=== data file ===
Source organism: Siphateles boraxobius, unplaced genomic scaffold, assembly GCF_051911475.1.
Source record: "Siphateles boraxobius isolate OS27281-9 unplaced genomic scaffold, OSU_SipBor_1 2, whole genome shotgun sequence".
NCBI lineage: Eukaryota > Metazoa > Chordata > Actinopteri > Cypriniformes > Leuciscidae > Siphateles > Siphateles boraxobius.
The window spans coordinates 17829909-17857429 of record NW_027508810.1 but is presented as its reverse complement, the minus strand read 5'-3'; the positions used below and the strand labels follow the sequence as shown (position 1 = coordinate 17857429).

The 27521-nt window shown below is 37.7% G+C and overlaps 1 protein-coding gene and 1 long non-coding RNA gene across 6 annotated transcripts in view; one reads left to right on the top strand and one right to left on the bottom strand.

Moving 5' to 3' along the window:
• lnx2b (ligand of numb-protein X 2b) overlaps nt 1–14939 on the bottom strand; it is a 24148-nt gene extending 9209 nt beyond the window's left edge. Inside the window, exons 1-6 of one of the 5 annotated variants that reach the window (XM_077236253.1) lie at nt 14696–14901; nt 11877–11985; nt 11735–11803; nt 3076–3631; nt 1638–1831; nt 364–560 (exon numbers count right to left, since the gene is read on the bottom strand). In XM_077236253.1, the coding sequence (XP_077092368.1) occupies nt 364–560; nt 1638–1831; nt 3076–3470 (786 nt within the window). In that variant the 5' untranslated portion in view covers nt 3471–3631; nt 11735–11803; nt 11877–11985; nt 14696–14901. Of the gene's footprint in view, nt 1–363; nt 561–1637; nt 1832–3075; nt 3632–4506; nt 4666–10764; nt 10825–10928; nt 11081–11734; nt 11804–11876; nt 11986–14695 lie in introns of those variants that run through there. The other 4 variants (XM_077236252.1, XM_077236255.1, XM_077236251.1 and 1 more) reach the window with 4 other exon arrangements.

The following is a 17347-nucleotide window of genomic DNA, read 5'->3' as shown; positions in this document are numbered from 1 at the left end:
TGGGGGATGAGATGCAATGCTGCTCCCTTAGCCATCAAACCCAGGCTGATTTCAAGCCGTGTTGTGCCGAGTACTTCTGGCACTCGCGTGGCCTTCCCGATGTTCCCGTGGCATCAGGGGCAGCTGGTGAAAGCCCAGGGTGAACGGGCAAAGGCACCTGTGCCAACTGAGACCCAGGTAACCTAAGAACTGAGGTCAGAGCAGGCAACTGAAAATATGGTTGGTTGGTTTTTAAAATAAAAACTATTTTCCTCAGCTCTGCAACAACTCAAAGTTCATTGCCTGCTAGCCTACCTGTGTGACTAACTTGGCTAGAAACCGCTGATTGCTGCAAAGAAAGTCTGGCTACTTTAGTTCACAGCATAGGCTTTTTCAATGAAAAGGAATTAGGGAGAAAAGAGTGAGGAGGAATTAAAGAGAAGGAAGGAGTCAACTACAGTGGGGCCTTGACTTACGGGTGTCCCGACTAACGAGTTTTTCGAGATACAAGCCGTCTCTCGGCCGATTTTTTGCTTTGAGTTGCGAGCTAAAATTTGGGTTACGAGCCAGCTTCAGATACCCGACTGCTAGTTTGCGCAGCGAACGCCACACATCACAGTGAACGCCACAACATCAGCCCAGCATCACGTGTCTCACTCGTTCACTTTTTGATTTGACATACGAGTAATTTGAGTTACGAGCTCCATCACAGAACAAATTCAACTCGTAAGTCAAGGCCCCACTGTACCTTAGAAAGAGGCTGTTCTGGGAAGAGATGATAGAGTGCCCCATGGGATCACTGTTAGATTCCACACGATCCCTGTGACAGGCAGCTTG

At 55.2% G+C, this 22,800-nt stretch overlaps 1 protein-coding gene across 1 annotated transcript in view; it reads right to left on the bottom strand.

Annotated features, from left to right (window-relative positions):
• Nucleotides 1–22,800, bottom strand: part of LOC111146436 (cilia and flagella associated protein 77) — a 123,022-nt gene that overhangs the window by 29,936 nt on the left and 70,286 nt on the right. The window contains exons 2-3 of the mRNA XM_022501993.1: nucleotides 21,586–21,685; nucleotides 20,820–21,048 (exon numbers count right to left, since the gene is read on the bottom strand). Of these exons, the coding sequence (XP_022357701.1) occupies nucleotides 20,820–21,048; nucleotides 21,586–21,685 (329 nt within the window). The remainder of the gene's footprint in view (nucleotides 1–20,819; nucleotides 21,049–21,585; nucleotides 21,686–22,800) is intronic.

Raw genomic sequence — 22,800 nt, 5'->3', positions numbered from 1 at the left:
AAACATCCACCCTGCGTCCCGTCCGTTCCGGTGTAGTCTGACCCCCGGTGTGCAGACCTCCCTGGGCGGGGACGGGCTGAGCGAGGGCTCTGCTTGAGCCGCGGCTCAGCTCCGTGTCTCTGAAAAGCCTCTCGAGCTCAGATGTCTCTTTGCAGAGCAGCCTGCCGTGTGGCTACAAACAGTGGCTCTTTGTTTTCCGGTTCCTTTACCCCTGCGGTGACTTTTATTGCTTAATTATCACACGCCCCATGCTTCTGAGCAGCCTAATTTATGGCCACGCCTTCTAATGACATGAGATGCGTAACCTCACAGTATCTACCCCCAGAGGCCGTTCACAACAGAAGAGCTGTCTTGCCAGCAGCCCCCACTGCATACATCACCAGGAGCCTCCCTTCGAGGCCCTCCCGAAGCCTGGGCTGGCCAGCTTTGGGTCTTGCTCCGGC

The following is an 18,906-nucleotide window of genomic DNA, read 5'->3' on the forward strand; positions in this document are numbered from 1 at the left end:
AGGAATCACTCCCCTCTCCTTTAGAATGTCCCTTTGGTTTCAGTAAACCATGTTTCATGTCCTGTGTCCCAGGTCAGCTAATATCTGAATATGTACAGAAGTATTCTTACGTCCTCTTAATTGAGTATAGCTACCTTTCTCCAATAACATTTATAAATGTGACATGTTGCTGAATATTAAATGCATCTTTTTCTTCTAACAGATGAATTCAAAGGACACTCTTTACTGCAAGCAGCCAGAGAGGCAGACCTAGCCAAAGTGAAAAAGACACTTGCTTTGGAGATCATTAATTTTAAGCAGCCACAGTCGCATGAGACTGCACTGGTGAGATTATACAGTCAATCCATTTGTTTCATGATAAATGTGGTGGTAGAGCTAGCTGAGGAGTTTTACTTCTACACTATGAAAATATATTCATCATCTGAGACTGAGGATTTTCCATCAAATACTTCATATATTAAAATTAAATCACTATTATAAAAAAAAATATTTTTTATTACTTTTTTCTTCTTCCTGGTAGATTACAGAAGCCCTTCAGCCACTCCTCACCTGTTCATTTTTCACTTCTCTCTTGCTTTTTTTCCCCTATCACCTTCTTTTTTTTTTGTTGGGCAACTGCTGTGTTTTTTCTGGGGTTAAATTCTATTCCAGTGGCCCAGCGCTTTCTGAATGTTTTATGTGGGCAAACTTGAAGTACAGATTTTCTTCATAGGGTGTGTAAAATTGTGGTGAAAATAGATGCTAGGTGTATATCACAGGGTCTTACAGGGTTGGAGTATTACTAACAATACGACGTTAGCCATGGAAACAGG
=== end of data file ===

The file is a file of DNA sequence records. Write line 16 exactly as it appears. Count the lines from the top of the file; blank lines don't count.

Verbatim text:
AGGAATCACTCCCCTCTCCTTTAGAATGTCCCTTTGGTTTCAGTAAACCATGTTTCATGTCCTGTGTCCCAGGTCAGCTAATATCTGAATATGTACAGAAGTATTCTTACGTCCTCTTAATTGAGTATAGCTACCTTTCTCCAATAACATTTATAAATGTGACATGTTGCTGAATATTAAATGCATCTTTTTCTTCTAACAGATGAATTCAAAGGACACTCTTTACTGCAAGCAGCCAGAGAGGCAGACCTAGCCAAAGTGAAAAAGACACTTGCTTTGGAGATCATTAATTTTAAGCAGCCACAGTCGCATGAGACTGCACTGGTGAGATTATACAGTCAATCCATTTGTTTCATGATAAATGTGGTGGTAGAGCTAGCTGAGGAGTTTTACTTCTACACTATGAAAATATATTCATCATCTGAGACTGAGGATTTTCCATCAAATACTTCATATATTAAAATTAAATCACTATTATAAAAAAAAATATTTTTTATTACTTTTTTCTTCTTCCTGGTAGATTACAGAAGCCCTTCAGCCACTCCTCACCTGTTCATTTTTCACTTCTCTCTTGCTTTTTTTCCCCTATCACCTTCTTTTTTTTTTGTTGGGCAACTGCTGTGTTTTTTCTGGGGTTAAATTCTATTCCAGTGGCCCAGCGCTTTCTGAATGTTTTATGTGGGCAAACTTGAAGTACAGATTTTCTTCATAGGGTGTGTAAAATTGTGGTGAAAATAGATGCTAGGTGTATATCACAGGGTCTTACAGGGTTGGAGTATTACTAACAATACGACGTTAGCCATGGAAACAGG